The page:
24 interviews in less than two days
We filmed 24 interviews for HME News TV at Medtrade Spring in less than two days. We interviewed providers. We interviewed consultants. We interviewed vendors. We interviewed some new faces (or some new faces to HME News TV, anyway) like Rick Worstell with The Audit Team and we interviewed go-to sources like Cara Bachenheimer with Invacare and Seth Johnson with Pride Mobility Products.
(We also talked to plenty of people off air, including Ron Reed of Benchmark Mobility and Greg Lopresti of Upstate HomeCare. Thanks to everyone who stopped by!)
It’ll be several weeks before these interviews air on HME News TV on our website, so here’s a taste of what you can look forward to:
Worstell on the tsunami of audits: “It’s going to get worse before it gets better.”
Todd Tyson of HiTech Healthcare on how he makes lobbying for state and national issues part of his daily routine: “Once you get over the intimidation factor, it’s easy…Now they call me for information.”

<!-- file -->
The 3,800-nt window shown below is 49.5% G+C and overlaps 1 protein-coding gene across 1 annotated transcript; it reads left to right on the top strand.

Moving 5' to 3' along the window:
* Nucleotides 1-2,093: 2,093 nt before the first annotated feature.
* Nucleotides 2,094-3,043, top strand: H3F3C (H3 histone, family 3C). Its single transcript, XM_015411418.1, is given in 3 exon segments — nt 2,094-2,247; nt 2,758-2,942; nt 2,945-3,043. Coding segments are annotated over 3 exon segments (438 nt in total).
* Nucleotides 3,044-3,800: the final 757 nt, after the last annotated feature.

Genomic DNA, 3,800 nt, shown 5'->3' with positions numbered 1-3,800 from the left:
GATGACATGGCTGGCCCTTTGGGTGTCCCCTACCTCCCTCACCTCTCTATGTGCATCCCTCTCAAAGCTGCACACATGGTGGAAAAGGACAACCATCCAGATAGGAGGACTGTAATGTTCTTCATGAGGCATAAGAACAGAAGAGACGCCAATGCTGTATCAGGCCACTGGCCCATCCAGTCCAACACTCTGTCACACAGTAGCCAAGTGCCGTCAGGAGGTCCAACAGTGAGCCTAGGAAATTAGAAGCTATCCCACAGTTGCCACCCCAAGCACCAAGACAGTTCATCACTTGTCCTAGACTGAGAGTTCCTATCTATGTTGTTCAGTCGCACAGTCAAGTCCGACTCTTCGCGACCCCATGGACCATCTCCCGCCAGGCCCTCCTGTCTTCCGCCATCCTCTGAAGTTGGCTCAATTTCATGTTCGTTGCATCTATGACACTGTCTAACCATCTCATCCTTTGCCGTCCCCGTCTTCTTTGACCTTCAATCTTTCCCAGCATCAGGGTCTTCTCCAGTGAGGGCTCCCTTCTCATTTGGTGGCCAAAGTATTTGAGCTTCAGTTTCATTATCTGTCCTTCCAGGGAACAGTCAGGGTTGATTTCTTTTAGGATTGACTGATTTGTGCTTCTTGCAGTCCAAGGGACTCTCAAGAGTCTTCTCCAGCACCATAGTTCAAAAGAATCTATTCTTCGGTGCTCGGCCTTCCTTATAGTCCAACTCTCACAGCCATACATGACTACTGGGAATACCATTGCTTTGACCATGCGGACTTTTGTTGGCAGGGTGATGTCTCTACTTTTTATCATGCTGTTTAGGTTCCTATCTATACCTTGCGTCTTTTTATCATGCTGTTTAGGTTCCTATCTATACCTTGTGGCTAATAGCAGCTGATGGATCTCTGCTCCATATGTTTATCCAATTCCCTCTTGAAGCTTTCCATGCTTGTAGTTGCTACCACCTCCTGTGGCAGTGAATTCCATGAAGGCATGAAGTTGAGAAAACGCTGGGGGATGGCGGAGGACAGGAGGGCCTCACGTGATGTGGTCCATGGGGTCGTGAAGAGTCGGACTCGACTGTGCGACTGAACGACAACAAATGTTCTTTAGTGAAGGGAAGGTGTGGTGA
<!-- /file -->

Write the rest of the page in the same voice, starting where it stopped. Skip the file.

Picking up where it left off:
Joel Marx of Medical Service Co. on his new twitter account and empowering his sales reps with iPads: “The Internet is going to be the way to communicate with the seniors of tomorrow.”
Johnson on the recent mock auction conducted by Prof. Peter Cramton: He and his team won!
Alan Morris of The VGM Group on Accountable Care Organizations (ACOs): Providers need to start thinking about how they can align themselves with the players who will be involved in this new cost-saving tool, including hospitals. A sure fire way to get their attention: Share data with them that proves they can play an important role in keeping patients out of hospitals, reducing re-admission rates.
Bachenheimer on Tom Bradley of the Congressional Budget Office (CBO) publicly criticizing competitive bidding: “We hope it starts a tidal wave” of support for efforts to repeal the program.
Dave Cormack of Brightree on the consolidation in the software market: Expect it to continue.
Jan Erickson of Janska on one of the benefits of adding clothing to your showroom: Patients often equate home medical equipment with vulnerabilities, so adding clothing to the front of your storeroom makes it more less intimidating and more inviting for patients.